Imagine the scene if you will: Microsoft's top designers and execs are sat around in a room looking at the latest mobile operating systems and the desktop alternatives and wondering how they can take a proportional leap forward from the well-received Windows 7 platform.
They've looked at tablets and smartphones that work best with large icons, simple yet intuitive interfaces and considered how they could make Windows work well on these touch-enabled devices.
Of course, all of this research ultimately led to the previously-named 'Metro' interface that we now generally refer to as Windows 8 live tiles. It's a different take on an intuitive interface that has steered Microsoft around the patent-heavy seas that surround so many current devices, but does it really work across the broad spectrum of devices that run it? We're not so sure.
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With the Microsoft Surface and Windows Phone 8 handsets, the tiles work well. The menus on the Surface also make a lot of sense - you can swipe from the right edge of the screen to access your settings, or from the left edge to multitask or access your recent apps.
Despite Surface's disastrous sales, there's some good if not great points to come out of Windows 8 on a touch-enabled device. Microsoft's research obviously pointed towards the fact that people primarily use their fingers to interact with mobile devices, and with that in mind, Windows 8 for the most part works a whole lot better than previous versions of Windows ever have in this regard.
Users have adapted to touch input incredibly quickly on smartphones and tablets, since the finger is the best available option for navigating content on a small screen (despite being responsible for greasy screens worldwide). There's no room for a trackpad or mouse on these products, and touch input was deemed the best form of navigation at the time.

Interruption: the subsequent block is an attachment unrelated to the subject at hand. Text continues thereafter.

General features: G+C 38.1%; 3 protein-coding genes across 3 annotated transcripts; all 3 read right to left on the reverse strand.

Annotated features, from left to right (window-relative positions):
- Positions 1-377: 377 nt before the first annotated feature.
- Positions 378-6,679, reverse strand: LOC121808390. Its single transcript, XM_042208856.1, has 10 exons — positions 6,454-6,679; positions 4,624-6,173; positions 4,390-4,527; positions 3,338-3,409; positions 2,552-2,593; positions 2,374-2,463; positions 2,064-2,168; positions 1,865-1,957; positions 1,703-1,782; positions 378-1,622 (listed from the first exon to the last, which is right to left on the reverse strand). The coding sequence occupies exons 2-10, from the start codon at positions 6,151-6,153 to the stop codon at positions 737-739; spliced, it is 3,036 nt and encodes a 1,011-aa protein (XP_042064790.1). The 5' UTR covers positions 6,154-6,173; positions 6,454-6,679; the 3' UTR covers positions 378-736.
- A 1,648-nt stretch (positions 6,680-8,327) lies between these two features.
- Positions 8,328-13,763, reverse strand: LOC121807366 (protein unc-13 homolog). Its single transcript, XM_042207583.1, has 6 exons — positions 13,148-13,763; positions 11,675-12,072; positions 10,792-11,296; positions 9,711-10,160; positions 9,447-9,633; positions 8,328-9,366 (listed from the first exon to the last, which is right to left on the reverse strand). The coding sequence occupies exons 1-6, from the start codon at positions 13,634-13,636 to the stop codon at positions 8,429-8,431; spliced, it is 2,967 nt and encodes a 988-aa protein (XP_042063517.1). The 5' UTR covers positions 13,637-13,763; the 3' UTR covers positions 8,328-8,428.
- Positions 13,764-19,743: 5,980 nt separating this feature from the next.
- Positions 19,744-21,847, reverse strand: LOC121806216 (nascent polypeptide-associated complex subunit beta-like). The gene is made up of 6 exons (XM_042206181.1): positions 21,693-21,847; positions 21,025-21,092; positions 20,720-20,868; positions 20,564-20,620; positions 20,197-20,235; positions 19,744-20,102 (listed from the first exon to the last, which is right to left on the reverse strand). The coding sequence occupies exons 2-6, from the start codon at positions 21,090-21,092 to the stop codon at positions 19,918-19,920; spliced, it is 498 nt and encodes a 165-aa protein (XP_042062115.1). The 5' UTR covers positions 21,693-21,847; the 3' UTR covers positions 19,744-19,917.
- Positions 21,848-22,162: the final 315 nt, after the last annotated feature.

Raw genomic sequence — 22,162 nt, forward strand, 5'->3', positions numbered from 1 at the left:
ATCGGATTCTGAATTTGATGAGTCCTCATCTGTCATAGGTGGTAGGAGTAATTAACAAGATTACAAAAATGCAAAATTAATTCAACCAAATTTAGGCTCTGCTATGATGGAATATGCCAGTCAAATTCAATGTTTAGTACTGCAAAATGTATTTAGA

It's likely that most user interfaces on smaller screens will some day include more use of voice commands and gestures, but touch will still be the main form of input and navigation on these smaller-screen devices for many years.
Can't swipe, won't swipe
So with touch being the input of choice for most - particularly the younger demographic that is key to selling most new technology - why has Microsoft allowed the touch-focused Windows 8 to be loaded on to lower-end laptops and desktop PCs that gain nothing from its new features?
Most of these computers have no multi-touch trackpad, and likely only a mouse and keyboard to interact with the user interface, yet they're still expected to perform often bizarre movements and cursor placements to use simple parts of the OS functionality.
These movements may well work on a smaller screen with a swipe of the finger, but try transferring these commands to a poor quality trackpad and you're in for a whole world of confusion.
It's this experience, we believe, that has led to a lot of users revolting against Windows 8. It's not that the operating system is a terrible piece of software in itself - indeed we liked it - it's more that Microsoft was perhaps not strict enough in marshalling what devices the OS should be loaded on to so that users can experience the best of what makes it a worthy advancement from Windows 7.
We ordered a small HP laptop this year to give us the mobile productivity that a normal tablet can't afford. We were afforded with only one choice of OS, and that of course was Windows 8. We were a little hesitant, but bit the bullet thinking it would be familiar enough, having used Windows Phone handsets and seen how it worked on the Surface RT.
Non-touchscreen PCs are no good
Unfortunately, the small multi-touch trackpad on just doesn't perform as well with Windows 8 as a touchscreen. If you try to perform the same kind of gestures you would on a touch-enabled Windows 8 device you'll be sorely disappointed.
Coercing a cursor around this world of comparatively massive live tiles, ridiculous menus that require gestures and other elements that were clearly designed with touch input first in mind just doesn't feel right. We'd have considered going back to Windows 7 instead if Windows 8.1 wasn't around the corner and being heralded as the upgrade to change people's minds.
We just don't understand why Microsoft's designers thought the new interface would work well without a touchscreen.
Unfortunately this bad feedback on Windows 8 has left a poor taste with consumers, who aren't even picking up the touchscreen-enabled laptops and desktops that are around, with the IDC recently lowering its estimate that only 10-15% of all laptops shipped this year would feature a touchscreen.
Windows 8 should have been 'Windows Touch' or something akin to that. It would have shown that Microsoft is ready for the new generation of prodding, swiping gadget-enthusiast public and that it could build an operating system that works with the new generation of devices.
Unfortunately, having shoe-horned Windows 8 onto any computer that will physically run it has left the raft of consumers who upgraded from earlier iterations of the familiar Windows desktop interface feeling totally bewildered and confused, and we can't blame them.
- Why not check out all the Windows 8 tablets we've reviewed?